The complete repudiation of societal norms is precisely the philosophy of Talmudism and Satanism as Jonas Alexis has shown repeatedly in his erudite writings on these subjects. We can safely say that Hodel was advanced in these topics, seeing absolutely nothing wrong with incest (which he committed), lying (which he committed), and murder (which he committed). In all things, Hodel followed the Crowley maxim, “Do what thou wilt.”

Hodel’s affinity for the occult is further seen in his artistic passions, one of which was Dadism. As Steve notes in his blogs, Dadism is the repudiation of all things rational, normal, or conventional. Dr Hodel was an avid art connoisseur with close friendships with the surrealist Man Ray, some time art dealer Ernst “Baron” von Harringa, and author Henry Miller.

One of Miller’s writings shows the occultic, Crowleyan thought:

Sex is only one of millions of ways of expressing oneself. The important thing is the expression, not what is expressed. If it would help men to liberate themselves I would recommend them to have intercourse with animals or to fuck in public or to commit incest, for example. There is nothing in itself which is wrong or evil, not even murder. It is the fear of doing wrong, the fear of committing murder, the fear of acting, or expressing oneself, which is wrong.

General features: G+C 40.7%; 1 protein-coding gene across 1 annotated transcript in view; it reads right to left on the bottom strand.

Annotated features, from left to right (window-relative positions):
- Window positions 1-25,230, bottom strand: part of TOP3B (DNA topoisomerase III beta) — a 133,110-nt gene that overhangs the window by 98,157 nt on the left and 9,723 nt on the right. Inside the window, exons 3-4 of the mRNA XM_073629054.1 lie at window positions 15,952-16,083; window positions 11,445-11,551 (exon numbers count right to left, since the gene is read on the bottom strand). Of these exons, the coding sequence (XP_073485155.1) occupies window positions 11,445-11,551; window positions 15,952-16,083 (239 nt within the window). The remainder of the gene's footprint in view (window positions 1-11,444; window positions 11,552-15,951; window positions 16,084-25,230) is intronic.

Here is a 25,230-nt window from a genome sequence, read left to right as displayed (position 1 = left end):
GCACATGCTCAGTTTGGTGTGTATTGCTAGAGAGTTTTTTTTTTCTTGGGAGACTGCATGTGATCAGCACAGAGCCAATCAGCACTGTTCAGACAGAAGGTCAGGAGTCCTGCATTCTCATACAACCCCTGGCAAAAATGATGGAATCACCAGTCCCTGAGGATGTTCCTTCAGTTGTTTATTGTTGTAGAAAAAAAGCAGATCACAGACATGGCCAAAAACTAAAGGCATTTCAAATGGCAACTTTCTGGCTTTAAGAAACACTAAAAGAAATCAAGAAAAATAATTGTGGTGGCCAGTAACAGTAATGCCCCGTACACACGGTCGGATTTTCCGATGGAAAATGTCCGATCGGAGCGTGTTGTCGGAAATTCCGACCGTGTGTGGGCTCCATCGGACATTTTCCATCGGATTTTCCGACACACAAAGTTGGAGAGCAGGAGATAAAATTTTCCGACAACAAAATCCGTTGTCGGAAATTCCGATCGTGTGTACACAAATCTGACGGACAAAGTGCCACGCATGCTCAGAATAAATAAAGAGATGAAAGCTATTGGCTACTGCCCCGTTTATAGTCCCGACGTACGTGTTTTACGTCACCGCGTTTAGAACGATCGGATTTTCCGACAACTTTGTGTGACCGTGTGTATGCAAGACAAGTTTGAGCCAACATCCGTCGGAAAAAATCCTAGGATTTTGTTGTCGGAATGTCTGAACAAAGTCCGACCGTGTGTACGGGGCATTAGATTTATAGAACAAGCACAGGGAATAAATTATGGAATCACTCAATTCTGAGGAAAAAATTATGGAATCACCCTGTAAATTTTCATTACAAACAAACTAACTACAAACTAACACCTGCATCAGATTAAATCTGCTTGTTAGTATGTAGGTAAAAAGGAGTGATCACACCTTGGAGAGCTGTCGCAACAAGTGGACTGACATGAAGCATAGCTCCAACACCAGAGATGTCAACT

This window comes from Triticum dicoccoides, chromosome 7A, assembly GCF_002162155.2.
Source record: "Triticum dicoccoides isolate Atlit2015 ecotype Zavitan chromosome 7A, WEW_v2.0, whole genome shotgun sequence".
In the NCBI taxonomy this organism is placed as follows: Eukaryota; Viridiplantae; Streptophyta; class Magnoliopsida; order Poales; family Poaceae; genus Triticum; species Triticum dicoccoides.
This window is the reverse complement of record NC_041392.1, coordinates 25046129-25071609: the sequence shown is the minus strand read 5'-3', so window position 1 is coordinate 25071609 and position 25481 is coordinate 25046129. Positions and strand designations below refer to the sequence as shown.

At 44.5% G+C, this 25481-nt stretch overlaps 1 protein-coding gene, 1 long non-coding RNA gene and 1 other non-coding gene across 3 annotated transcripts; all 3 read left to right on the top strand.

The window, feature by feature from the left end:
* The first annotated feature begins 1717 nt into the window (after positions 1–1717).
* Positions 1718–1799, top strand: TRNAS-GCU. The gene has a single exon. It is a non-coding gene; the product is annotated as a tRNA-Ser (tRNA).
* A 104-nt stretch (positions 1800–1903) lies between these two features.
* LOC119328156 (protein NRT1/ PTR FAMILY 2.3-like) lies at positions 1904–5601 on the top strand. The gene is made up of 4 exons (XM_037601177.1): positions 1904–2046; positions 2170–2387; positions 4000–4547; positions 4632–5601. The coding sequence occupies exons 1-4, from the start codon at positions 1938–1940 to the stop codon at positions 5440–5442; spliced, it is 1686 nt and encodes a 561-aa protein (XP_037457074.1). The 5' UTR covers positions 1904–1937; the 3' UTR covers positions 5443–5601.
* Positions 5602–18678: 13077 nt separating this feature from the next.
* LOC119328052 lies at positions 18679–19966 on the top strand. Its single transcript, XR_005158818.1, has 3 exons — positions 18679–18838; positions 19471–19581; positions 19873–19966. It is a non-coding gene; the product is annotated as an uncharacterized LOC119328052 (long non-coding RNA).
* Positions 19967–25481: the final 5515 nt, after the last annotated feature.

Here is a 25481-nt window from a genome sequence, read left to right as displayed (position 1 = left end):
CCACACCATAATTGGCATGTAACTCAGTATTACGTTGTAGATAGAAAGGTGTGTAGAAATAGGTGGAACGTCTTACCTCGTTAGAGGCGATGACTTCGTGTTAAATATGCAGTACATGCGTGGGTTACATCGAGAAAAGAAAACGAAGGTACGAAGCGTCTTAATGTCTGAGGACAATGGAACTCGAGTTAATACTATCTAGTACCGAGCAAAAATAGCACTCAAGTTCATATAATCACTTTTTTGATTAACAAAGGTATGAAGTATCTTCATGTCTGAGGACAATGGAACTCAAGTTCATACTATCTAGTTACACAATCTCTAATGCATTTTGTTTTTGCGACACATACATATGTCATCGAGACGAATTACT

Not only was Miller engaged in the repudiation of the social order, but so was Herringa whose very close associate W T Smith established in Los Angeles the Thelema Church and the rites of Ordo Templi Orientis, a satanic cult established in 1904 by Aleister Crowley (1875 – 1947).

And finally we have Man Ray’s admiration of the Marquis de Sade and his philosophies equally consistent with Satanism. Ray was Hodel’s family photographer, occasional artistic benefactor, and close friend.

Thus 3 men who figure prominently in Hodel’s life are fully fledged, card carrying, and practicing Satanists. One of their most gruesome rituals was the murder of Elizabeth Short. While we can only positively identify Hodel and Harringa as the murderers, Ray and Miller, if not present in body, were certainly there in spirit. Steve is reasonably certain that Ray, even if he did not participate, was aware of his friend’s murder of the Black Dahlia.

Another person of interest, artist Fred Sexton, shared fully in the religious beliefs of Harringa, Miller, and Ray, and is fingered by Steve Hodel as a likely suspect in the murder of Elizabeth Short and others.